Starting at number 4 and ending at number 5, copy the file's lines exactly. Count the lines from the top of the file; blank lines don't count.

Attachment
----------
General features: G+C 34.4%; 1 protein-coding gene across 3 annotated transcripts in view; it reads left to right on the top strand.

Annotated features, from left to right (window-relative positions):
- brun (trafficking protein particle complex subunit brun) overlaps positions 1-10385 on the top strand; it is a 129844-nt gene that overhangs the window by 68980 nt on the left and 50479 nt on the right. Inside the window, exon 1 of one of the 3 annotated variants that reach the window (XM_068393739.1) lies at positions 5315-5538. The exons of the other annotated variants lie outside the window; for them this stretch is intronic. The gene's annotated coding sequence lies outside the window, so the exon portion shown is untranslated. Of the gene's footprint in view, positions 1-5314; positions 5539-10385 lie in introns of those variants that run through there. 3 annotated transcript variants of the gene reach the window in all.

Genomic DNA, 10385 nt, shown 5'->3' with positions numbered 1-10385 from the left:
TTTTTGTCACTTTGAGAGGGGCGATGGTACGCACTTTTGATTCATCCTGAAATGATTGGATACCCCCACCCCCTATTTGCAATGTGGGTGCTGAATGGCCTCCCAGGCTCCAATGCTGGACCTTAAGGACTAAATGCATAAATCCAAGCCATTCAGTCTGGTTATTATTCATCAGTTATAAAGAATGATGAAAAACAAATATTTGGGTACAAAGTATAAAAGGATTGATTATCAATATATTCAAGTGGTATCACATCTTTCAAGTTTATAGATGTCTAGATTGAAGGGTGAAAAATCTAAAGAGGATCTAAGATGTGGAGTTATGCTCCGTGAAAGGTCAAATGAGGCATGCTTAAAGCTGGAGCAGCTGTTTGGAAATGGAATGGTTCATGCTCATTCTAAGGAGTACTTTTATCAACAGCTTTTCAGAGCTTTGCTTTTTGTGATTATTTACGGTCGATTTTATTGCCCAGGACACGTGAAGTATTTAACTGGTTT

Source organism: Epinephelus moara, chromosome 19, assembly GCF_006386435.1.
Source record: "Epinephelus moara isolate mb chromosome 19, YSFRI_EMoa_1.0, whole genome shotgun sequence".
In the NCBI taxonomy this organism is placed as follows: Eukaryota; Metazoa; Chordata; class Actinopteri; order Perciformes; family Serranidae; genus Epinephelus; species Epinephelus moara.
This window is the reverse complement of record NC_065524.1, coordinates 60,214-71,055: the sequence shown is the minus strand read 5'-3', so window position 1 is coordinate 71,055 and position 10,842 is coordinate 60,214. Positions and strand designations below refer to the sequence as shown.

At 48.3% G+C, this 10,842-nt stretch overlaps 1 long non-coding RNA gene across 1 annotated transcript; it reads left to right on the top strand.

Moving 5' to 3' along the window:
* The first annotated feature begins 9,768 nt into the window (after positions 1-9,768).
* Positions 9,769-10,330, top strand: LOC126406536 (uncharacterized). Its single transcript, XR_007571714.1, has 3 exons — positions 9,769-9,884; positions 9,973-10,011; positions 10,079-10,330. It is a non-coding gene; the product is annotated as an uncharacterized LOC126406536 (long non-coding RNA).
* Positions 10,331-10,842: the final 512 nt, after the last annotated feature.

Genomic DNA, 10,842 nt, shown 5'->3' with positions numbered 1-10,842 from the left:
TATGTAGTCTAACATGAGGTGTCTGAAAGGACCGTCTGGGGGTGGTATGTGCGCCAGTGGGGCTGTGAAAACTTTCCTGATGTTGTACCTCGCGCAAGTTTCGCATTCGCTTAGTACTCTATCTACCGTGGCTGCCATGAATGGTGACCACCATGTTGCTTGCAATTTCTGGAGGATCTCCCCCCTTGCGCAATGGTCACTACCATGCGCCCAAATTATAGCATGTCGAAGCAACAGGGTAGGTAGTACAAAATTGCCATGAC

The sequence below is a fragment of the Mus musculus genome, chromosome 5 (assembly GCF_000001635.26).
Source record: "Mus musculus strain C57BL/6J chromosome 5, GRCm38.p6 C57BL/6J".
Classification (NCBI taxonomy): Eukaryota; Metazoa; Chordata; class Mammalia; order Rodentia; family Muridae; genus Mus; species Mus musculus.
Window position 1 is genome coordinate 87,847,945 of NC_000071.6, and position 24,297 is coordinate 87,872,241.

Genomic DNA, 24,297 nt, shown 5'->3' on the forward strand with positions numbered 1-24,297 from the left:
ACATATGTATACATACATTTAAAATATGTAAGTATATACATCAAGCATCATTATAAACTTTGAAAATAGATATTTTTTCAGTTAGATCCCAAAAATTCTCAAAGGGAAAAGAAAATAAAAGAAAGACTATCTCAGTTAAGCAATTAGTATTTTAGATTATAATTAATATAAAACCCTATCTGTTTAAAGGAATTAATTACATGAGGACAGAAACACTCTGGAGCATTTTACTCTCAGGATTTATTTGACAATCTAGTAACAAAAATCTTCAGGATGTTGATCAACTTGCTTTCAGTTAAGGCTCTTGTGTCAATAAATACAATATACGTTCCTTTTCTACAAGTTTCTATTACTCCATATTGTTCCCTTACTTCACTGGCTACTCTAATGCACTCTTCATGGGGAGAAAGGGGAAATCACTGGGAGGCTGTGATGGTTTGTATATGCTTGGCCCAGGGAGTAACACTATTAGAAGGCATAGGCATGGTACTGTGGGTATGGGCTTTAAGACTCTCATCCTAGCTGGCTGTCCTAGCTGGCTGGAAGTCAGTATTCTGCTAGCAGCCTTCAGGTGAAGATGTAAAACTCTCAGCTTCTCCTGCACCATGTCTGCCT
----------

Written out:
Genomic DNA, 10385 nt, shown 5'->3' with positions numbered 1-10385 from the left:
TTTTTGTCACTTTGAGAGGGGCGATGGTACGCACTTTTGATTCATCCTGAAATGATTGGATACCCCCACCCCCTATTTGCAATGTGGGTGCTGAATGGCCTCCCAGGCTCCAATGCTGGACCTTAAGGACTAAATGCATAAATCCAAGCCATTCAGTCTGGTTATTATTCATCAGTTATAAAGAATGATGAAAAACAAATATTTGGGTACAAAGTATAAAAGGATTGATTATCAATATATTCAAGTGGTATCACATCTTTCAAGTTTATAGATGTCTAGATTGAAGGGTGAAAAATCTAAAGAGGATCTAAGATGTGGAGTTATGCTCCGTGAAAGGTCAAATGAGGCATGCTTAAAGCTGGAGCAGCTGTTTGGAAATGGAATGGTTCATGCTCATTCTAAGGAGTACTTTTATCAACAGCTTTTCAGAGCTTTGCTTTTTGTGATTATTTACGGTCGATTTTATTGCCCAGGACACGTGAAGTATTTAACTGGTTT